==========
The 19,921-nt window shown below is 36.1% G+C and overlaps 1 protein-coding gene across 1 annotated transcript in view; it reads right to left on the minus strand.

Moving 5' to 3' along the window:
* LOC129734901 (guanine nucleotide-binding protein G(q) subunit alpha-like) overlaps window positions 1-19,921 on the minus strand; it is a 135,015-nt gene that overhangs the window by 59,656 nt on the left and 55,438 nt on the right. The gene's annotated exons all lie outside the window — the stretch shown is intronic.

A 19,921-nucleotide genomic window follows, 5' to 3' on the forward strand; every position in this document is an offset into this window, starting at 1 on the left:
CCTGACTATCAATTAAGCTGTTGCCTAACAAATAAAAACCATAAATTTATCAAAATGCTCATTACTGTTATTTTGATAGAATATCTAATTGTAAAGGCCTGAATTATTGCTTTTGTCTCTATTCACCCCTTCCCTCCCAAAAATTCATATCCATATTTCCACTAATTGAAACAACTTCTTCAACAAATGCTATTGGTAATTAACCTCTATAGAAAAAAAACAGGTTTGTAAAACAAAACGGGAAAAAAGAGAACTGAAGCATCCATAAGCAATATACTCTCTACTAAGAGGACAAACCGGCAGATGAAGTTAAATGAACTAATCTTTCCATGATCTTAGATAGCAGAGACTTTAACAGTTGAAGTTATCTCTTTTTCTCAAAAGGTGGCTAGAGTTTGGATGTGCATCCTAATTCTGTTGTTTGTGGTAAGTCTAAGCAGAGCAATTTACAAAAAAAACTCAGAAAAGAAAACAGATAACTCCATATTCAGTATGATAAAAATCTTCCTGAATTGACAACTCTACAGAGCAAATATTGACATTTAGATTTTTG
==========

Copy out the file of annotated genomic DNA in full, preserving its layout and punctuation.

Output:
The 19,921-nt window shown below is 36.1% G+C and overlaps 1 protein-coding gene across 1 annotated transcript in view; it reads right to left on the minus strand.

Moving 5' to 3' along the window:
* LOC129734901 (guanine nucleotide-binding protein G(q) subunit alpha-like) overlaps window positions 1-19,921 on the minus strand; it is a 135,015-nt gene that overhangs the window by 59,656 nt on the left and 55,438 nt on the right. The gene's annotated exons all lie outside the window — the stretch shown is intronic.

A 19,921-nucleotide genomic window follows, 5' to 3' on the forward strand; every position in this document is an offset into this window, starting at 1 on the left:
CCTGACTATCAATTAAGCTGTTGCCTAACAAATAAAAACCATAAATTTATCAAAATGCTCATTACTGTTATTTTGATAGAATATCTAATTGTAAAGGCCTGAATTATTGCTTTTGTCTCTATTCACCCCTTCCCTCCCAAAAATTCATATCCATATTTCCACTAATTGAAACAACTTCTTCAACAAATGCTATTGGTAATTAACCTCTATAGAAAAAAAACAGGTTTGTAAAACAAAACGGGAAAAAAGAGAACTGAAGCATCCATAAGCAATATACTCTCTACTAAGAGGACAAACCGGCAGATGAAGTTAAATGAACTAATCTTTCCATGATCTTAGATAGCAGAGACTTTAACAGTTGAAGTTATCTCTTTTTCTCAAAAGGTGGCTAGAGTTTGGATGTGCATCCTAATTCTGTTGTTTGTGGTAAGTCTAAGCAGAGCAATTTACAAAAAAAACTCAGAAAAGAAAACAGATAACTCCATATTCAGTATGATAAAAATCTTCCTGAATTGACAACTCTACAGAGCAAATATTGACATTTAGATTTTTG